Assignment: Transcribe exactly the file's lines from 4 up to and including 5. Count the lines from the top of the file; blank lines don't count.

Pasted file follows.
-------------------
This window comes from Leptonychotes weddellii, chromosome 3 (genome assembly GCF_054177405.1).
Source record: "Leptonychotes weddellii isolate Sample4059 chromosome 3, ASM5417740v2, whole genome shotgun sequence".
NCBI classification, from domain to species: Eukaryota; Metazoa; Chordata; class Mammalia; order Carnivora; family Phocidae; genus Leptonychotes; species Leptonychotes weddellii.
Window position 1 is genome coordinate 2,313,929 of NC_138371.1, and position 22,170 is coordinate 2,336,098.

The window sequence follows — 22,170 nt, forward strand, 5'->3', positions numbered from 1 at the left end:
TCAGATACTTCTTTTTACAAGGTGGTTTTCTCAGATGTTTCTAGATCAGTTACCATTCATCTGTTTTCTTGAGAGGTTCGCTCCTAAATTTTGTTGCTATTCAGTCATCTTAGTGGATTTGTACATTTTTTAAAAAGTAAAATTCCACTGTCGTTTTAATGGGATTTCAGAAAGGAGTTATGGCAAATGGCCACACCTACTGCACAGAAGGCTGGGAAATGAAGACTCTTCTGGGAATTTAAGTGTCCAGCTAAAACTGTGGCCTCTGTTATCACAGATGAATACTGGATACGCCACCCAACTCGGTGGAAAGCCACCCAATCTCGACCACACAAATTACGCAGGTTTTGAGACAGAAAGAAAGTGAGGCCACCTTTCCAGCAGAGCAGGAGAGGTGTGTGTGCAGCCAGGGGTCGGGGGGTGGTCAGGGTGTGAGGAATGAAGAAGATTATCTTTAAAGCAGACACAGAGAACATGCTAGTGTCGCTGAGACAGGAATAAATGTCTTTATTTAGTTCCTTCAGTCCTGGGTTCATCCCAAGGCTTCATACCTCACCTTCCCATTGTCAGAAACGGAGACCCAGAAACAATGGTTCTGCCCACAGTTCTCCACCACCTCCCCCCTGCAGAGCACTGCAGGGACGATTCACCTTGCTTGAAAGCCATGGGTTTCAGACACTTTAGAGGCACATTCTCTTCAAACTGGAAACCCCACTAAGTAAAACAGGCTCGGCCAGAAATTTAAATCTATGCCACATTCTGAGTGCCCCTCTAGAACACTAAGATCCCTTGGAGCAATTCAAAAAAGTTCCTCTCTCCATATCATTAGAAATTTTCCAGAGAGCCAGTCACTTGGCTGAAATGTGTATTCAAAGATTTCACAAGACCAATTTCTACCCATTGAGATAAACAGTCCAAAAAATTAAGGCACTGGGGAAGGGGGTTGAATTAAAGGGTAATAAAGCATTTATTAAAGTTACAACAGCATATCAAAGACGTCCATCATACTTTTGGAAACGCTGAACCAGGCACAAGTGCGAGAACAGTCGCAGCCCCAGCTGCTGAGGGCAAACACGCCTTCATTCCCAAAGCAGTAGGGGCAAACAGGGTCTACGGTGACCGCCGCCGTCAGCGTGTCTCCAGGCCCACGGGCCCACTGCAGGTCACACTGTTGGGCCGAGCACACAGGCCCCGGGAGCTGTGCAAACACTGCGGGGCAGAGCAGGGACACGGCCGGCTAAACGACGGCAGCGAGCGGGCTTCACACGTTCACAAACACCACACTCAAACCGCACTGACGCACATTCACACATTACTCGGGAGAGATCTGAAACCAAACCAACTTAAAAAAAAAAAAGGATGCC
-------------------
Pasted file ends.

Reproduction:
Window position 1 is genome coordinate 2,313,929 of NC_138371.1, and position 22,170 is coordinate 2,336,098.

The window sequence follows — 22,170 nt, forward strand, 5'->3', positions numbered from 1 at the left end: